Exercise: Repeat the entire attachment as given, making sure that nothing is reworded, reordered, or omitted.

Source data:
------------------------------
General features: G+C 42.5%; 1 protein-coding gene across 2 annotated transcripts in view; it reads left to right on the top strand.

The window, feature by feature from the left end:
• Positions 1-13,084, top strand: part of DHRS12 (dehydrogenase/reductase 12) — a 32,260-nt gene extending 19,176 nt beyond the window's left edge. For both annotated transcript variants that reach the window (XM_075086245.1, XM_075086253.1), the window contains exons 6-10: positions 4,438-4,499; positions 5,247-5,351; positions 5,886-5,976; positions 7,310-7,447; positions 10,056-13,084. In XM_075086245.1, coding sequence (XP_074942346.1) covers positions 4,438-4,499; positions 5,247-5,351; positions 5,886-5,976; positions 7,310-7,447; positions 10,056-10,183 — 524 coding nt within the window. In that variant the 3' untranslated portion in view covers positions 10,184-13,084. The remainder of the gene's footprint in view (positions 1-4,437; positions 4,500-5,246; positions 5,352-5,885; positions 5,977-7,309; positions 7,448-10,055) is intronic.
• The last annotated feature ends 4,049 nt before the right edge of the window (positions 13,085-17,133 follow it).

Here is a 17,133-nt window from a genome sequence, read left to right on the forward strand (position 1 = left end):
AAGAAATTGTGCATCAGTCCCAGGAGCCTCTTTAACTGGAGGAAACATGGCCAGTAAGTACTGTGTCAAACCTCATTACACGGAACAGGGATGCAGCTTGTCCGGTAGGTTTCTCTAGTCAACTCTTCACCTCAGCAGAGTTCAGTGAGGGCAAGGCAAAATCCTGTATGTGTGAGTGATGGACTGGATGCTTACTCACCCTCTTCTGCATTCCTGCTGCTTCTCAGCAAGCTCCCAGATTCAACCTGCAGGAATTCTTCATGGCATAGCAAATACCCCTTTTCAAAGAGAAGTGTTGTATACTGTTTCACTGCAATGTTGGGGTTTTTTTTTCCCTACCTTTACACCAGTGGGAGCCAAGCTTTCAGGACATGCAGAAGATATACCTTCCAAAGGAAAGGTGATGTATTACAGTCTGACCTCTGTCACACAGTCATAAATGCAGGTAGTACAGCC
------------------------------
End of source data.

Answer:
General features: G+C 42.5%; 1 protein-coding gene across 2 annotated transcripts in view; it reads left to right on the top strand.

The window, feature by feature from the left end:
• Positions 1-13,084, top strand: part of DHRS12 (dehydrogenase/reductase 12) — a 32,260-nt gene extending 19,176 nt beyond the window's left edge. For both annotated transcript variants that reach the window (XM_075086245.1, XM_075086253.1), the window contains exons 6-10: positions 4,438-4,499; positions 5,247-5,351; positions 5,886-5,976; positions 7,310-7,447; positions 10,056-13,084. In XM_075086245.1, coding sequence (XP_074942346.1) covers positions 4,438-4,499; positions 5,247-5,351; positions 5,886-5,976; positions 7,310-7,447; positions 10,056-10,183 — 524 coding nt within the window. In that variant the 3' untranslated portion in view covers positions 10,184-13,084. The remainder of the gene's footprint in view (positions 1-4,437; positions 4,500-5,246; positions 5,352-5,885; positions 5,977-7,309; positions 7,448-10,055) is intronic.
• The last annotated feature ends 4,049 nt before the right edge of the window (positions 13,085-17,133 follow it).

Here is a 17,133-nt window from a genome sequence, read left to right on the forward strand (position 1 = left end):
AAGAAATTGTGCATCAGTCCCAGGAGCCTCTTTAACTGGAGGAAACATGGCCAGTAAGTACTGTGTCAAACCTCATTACACGGAACAGGGATGCAGCTTGTCCGGTAGGTTTCTCTAGTCAACTCTTCACCTCAGCAGAGTTCAGTGAGGGCAAGGCAAAATCCTGTATGTGTGAGTGATGGACTGGATGCTTACTCACCCTCTTCTGCATTCCTGCTGCTTCTCAGCAAGCTCCCAGATTCAACCTGCAGGAATTCTTCATGGCATAGCAAATACCCCTTTTCAAAGAGAAGTGTTGTATACTGTTTCACTGCAATGTTGGGGTTTTTTTTTCCCTACCTTTACACCAGTGGGAGCCAAGCTTTCAGGACATGCAGAAGATATACCTTCCAAAGGAAAGGTGATGTATTACAGTCTGACCTCTGTCACACAGTCATAAATGCAGGTAGTACAGCC